(3) Take a low cap hit skater with 4th line or 3rd pair development ceiling
Frankly, none of the skaters outlined above are that intriguing. Except for Pakarinen, the rest of this lot carry the very unappealing RFA label. For those that don't know the expansion draft rules, the Golden Knights will only be allowed to select a maximum of 10 players presently not under contract for 2017-18. This obviously includes restricted free agents. Therefore, selecting one of the Oilers' very underwhelming RFA options would burn one of these precious RFA/UFA picks available to Vegas. To give you sense of RFA selections we've made thus far, the list includes: Mark Pysyk (FLA), Xavier Oullett (DET), Ryan Dzingel (OTT), Sven Andrighetto (COL), Zemgus Girgensons (BUF), Phillip Di Giuseppe (CAR), Malcolm Subban (BOS). With three of these picks left in the chamber and a minimum of two RFA picks all but locked in with teams like CLB, MTL, and WSH, is it smart to burn one on a defender whose ceiling is on the team's bottom pair like Griffin Reinhart and Dillon Simpson, or a forward that will top out as a bottom-six checker like Jujhar Khaira? Not really. Unless Chiarelli extends one of these skaters before the expansion draft, Pakarinen is the top choice within this group purely due to contractual status.
THE VEGAS SELECTION WILL BE....
If we could hypothetically negotiate a trade, we'd consider taking Pouliot in a package deal that includes a first round pick. Unfortunately we live in the real world, so a pragmatic approach must be taken. Uneventful as it may be for rabid Oiler fans thinking that the Golden Knights will select the 'best player available' in Jujhar Khaira or Griffin Reinhart, neither player makes sense as a selection in our 30 team expansion preview without a contract in place for next season. Their general inability to crack a lineup that craves their physical presence is a concern for a Vegas team that will be loaded with checking line and defensive depth. Add in the limited long-term potential of either player in comparison to other RFAs available in the draft, and the value placed upon selecting them begins to wane. Although they may pan out as better overall contributors than Pakarinen, the expansion rules aren't changing. George McPhee should select a cheap skater under contract with his Oilers selection, and move on; higher quality goaltenders and RFAs remain elsewhere. Notwithstanding a sudden change in our RFA selection totals (as outlined above), that leaves us with Iiro Pakarinen as our Vegas selection.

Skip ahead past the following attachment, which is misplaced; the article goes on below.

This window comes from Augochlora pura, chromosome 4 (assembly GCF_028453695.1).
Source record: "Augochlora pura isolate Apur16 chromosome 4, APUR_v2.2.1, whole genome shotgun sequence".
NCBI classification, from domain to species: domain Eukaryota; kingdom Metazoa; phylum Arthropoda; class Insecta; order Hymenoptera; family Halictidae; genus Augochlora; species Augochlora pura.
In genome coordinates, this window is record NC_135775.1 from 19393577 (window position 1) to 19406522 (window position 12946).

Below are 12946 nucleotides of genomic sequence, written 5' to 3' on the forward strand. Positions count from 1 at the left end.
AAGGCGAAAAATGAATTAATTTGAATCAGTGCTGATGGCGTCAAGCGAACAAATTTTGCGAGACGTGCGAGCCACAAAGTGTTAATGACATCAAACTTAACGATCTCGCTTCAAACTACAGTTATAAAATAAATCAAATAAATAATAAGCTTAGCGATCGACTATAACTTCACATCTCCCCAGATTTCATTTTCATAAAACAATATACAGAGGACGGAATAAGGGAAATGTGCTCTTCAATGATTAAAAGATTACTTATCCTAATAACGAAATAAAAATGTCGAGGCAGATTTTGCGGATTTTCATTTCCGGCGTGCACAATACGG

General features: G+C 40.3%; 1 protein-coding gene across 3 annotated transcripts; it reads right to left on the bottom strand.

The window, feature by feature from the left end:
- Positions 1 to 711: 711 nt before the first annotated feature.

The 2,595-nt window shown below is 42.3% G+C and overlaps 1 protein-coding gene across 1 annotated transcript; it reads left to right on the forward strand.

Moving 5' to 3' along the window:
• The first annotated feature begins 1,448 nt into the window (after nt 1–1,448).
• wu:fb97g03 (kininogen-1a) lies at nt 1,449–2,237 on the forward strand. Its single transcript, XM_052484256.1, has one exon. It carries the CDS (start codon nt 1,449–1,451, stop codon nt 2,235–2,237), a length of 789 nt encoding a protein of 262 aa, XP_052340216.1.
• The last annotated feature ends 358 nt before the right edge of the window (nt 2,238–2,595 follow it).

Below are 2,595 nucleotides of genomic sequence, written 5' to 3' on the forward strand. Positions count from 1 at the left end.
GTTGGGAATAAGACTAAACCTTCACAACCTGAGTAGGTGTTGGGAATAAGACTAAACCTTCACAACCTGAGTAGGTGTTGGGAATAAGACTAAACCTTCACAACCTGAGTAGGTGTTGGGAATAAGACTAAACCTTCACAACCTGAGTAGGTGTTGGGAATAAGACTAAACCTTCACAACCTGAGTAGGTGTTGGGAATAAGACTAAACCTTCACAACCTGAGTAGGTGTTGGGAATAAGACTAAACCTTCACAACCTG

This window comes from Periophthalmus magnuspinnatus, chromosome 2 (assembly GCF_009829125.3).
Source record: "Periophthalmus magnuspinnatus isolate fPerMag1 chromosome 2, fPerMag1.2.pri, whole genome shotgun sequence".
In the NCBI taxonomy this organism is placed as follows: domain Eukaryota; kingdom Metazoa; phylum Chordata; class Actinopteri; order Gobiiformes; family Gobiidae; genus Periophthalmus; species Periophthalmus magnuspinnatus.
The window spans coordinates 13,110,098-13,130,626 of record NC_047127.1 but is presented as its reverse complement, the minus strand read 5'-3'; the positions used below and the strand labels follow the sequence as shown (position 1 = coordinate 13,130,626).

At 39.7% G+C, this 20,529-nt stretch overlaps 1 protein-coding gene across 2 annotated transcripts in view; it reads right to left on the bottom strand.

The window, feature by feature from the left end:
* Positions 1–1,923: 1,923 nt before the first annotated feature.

Blah blah blah it's a boring pick we know. But Oilers fans should be happy with this result, no? The Golden Knights won't be fielding an opening day lineup of 30 players, so they won't need to fetch 30 high impact players with their expansion picks. It would obviously be nice to, but that's just not a feasible result. If Edmonton fans are indeed still looking for a blockbuster to keep them entertained, it may logically come after the expansion draft and not before it. Trading a high cap player such as Jordan Eberle, after his ghostly 2 assists in 13 playoff games, could be a little easier with the Golden Knights in play as a trade partner. Vegas will likely load up on defence in the draft, with few scoring line forwards available for selection. This would provide the Oilers an alternative avenue to acquire one of the Islanders' (Hamonic/De Haan) or Panthers' (Demers/Petrovic/Pysyk) defencemen they desire, from a trade partner that places higher value on a 50-60 point player like Eberle.
Next up: Montreal Canadiens